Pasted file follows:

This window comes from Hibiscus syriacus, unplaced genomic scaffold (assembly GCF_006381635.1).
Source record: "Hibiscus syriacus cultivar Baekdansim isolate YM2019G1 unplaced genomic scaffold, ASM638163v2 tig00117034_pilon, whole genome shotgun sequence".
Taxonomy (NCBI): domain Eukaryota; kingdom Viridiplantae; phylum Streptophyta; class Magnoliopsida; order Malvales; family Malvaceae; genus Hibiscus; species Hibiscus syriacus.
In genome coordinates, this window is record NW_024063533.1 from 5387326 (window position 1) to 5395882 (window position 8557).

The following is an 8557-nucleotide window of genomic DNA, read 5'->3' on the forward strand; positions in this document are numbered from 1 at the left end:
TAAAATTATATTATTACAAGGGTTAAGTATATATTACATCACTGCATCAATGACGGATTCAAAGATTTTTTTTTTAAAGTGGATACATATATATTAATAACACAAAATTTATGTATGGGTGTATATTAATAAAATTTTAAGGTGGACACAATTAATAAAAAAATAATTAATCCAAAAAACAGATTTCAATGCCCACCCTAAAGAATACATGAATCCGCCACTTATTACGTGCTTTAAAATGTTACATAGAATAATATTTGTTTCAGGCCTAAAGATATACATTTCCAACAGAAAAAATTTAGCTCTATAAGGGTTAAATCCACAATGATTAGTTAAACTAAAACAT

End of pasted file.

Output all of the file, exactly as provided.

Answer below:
This window comes from Hibiscus syriacus, unplaced genomic scaffold (assembly GCF_006381635.1).
Source record: "Hibiscus syriacus cultivar Baekdansim isolate YM2019G1 unplaced genomic scaffold, ASM638163v2 tig00117034_pilon, whole genome shotgun sequence".
Taxonomy (NCBI): domain Eukaryota; kingdom Viridiplantae; phylum Streptophyta; class Magnoliopsida; order Malvales; family Malvaceae; genus Hibiscus; species Hibiscus syriacus.
In genome coordinates, this window is record NW_024063533.1 from 5387326 (window position 1) to 5395882 (window position 8557).

The following is an 8557-nucleotide window of genomic DNA, read 5'->3' on the forward strand; positions in this document are numbered from 1 at the left end:
TAAAATTATATTATTACAAGGGTTAAGTATATATTACATCACTGCATCAATGACGGATTCAAAGATTTTTTTTTTAAAGTGGATACATATATATTAATAACACAAAATTTATGTATGGGTGTATATTAATAAAATTTTAAGGTGGACACAATTAATAAAAAAATAATTAATCCAAAAAACAGATTTCAATGCCCACCCTAAAGAATACATGAATCCGCCACTTATTACGTGCTTTAAAATGTTACATAGAATAATATTTGTTTCAGGCCTAAAGATATACATTTCCAACAGAAAAAATTTAGCTCTATAAGGGTTAAATCCACAATGATTAGTTAAACTAAAACAT